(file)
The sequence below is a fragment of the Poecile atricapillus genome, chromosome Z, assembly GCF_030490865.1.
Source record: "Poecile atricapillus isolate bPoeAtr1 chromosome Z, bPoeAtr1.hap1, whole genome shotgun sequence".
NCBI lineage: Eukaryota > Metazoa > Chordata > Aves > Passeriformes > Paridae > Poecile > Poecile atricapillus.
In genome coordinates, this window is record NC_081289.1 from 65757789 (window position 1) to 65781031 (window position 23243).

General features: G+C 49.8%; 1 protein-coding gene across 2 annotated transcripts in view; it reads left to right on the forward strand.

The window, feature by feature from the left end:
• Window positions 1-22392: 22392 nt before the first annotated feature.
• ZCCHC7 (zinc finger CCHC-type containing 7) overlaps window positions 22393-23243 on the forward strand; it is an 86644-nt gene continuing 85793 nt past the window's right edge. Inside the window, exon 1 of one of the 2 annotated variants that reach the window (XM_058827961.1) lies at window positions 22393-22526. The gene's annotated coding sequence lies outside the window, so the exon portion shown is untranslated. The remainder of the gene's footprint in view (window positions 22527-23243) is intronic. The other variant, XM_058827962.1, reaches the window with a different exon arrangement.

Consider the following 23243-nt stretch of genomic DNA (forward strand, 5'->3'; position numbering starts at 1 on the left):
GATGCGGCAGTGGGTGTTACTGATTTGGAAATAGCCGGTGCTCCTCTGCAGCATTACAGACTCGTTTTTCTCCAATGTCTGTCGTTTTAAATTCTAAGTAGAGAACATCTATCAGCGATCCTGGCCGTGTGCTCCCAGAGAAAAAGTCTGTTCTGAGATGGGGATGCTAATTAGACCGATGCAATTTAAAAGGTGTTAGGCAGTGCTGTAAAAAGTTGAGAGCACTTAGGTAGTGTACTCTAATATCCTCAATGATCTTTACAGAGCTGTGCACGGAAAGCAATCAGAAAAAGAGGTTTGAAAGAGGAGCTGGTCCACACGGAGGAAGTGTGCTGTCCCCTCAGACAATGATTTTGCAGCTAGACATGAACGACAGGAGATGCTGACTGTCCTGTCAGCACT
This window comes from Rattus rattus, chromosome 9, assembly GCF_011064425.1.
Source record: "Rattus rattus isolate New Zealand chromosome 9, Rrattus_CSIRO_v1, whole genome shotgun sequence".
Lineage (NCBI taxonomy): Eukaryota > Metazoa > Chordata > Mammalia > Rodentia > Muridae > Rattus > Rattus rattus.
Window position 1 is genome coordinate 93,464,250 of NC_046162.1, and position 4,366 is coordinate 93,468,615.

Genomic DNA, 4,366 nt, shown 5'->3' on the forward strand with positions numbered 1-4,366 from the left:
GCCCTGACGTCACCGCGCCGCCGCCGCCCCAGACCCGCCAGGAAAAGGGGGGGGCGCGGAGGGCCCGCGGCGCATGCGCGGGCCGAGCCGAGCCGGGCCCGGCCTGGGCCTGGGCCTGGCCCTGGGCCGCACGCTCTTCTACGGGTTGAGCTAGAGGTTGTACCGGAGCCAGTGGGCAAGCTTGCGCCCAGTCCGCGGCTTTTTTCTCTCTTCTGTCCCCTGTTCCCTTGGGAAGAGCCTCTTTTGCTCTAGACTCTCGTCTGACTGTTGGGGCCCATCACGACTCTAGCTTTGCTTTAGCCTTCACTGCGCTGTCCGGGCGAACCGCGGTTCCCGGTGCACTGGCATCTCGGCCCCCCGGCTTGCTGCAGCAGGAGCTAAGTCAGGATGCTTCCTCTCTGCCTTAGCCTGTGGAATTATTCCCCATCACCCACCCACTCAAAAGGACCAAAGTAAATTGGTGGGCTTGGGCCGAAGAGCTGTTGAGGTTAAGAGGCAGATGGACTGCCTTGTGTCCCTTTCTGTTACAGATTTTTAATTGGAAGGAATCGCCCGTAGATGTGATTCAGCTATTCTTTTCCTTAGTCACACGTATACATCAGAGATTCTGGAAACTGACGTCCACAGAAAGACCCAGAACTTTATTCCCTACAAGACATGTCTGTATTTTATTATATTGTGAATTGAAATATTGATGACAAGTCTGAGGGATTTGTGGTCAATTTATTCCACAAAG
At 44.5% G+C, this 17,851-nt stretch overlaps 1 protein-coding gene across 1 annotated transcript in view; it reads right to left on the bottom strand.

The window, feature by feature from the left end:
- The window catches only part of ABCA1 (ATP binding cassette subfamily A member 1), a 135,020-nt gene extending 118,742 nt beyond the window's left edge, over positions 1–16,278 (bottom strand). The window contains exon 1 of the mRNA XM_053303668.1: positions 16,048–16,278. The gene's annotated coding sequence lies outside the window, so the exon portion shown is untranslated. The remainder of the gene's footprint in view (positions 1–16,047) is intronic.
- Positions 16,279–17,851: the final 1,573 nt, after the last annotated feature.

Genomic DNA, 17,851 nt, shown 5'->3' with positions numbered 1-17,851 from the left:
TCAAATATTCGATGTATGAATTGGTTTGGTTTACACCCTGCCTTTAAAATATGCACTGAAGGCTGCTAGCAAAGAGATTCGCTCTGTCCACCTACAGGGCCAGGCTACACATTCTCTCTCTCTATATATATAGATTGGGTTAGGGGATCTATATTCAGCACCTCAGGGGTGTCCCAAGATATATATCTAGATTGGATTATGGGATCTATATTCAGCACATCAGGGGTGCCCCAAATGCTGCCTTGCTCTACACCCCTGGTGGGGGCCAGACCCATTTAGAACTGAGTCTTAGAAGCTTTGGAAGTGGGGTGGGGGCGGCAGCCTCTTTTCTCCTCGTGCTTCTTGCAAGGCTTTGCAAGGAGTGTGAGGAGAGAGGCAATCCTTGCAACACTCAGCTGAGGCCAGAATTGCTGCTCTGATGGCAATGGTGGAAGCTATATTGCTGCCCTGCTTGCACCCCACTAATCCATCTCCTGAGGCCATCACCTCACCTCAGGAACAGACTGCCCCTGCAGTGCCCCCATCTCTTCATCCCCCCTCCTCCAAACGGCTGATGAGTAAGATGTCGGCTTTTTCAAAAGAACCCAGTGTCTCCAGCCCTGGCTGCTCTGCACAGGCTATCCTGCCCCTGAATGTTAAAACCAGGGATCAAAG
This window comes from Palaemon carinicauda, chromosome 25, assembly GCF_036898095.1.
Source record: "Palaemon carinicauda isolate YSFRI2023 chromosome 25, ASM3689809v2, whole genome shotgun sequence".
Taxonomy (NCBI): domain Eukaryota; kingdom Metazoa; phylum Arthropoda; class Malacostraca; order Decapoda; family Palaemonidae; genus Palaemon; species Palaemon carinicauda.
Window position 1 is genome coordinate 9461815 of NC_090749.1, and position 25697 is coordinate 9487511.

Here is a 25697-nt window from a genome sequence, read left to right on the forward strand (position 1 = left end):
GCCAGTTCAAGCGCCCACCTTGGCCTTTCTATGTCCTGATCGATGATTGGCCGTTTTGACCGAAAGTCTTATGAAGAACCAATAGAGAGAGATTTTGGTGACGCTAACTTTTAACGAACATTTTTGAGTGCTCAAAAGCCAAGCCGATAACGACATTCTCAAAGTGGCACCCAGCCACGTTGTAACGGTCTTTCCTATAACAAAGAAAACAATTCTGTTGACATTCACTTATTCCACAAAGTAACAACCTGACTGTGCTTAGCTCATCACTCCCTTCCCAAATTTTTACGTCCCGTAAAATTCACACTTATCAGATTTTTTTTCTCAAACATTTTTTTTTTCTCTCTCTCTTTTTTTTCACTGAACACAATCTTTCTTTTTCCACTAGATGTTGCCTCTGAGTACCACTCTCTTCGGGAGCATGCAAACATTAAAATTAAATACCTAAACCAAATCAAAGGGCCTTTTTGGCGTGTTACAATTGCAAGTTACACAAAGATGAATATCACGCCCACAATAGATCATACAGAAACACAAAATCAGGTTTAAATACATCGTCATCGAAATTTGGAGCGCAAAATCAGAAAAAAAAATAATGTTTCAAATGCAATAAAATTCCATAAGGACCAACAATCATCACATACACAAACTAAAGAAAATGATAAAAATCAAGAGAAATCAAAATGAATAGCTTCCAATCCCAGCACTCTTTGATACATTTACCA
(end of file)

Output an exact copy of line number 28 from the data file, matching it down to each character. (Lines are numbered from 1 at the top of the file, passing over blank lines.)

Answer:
GCCAGTTCAAGCGCCCACCTTGGCCTTTCTATGTCCTGATCGATGATTGGCCGTTTTGACCGAAAGTCTTATGAAGAACCAATAGAGAGAGATTTTGGTGACGCTAACTTTTAACGAACATTTTTGAGTGCTCAAAAGCCAAGCCGATAACGACATTCTCAAAGTGGCACCCAGCCACGTTGTAACGGTCTTTCCTATAACAAAGAAAACAATTCTGTTGACATTCACTTATTCCACAAAGTAACAACCTGACTGTGCTTAGCTCATCACTCCCTTCCCAAATTTTTACGTCCCGTAAAATTCACACTTATCAGATTTTTTTTCTCAAACATTTTTTTTTTCTCTCTCTCTTTTTTTTCACTGAACACAATCTTTCTTTTTCCACTAGATGTTGCCTCTGAGTACCACTCTCTTCGGGAGCATGCAAACATTAAAATTAAATACCTAAACCAAATCAAAGGGCCTTTTTGGCGTGTTACAATTGCAAGTTACACAAAGATGAATATCACGCCCACAATAGATCATACAGAAACACAAAATCAGGTTTAAATACATCGTCATCGAAATTTGGAGCGCAAAATCAGAAAAAAAAATAATGTTTCAAATGCAATAAAATTCCATAAGGACCAACAATCATCACATACACAAACTAAAGAAAATGATAAAAATCAAGAGAAATCAAAATGAATAGCTTCCAATCCCAGCACTCTTTGATACATTTACCA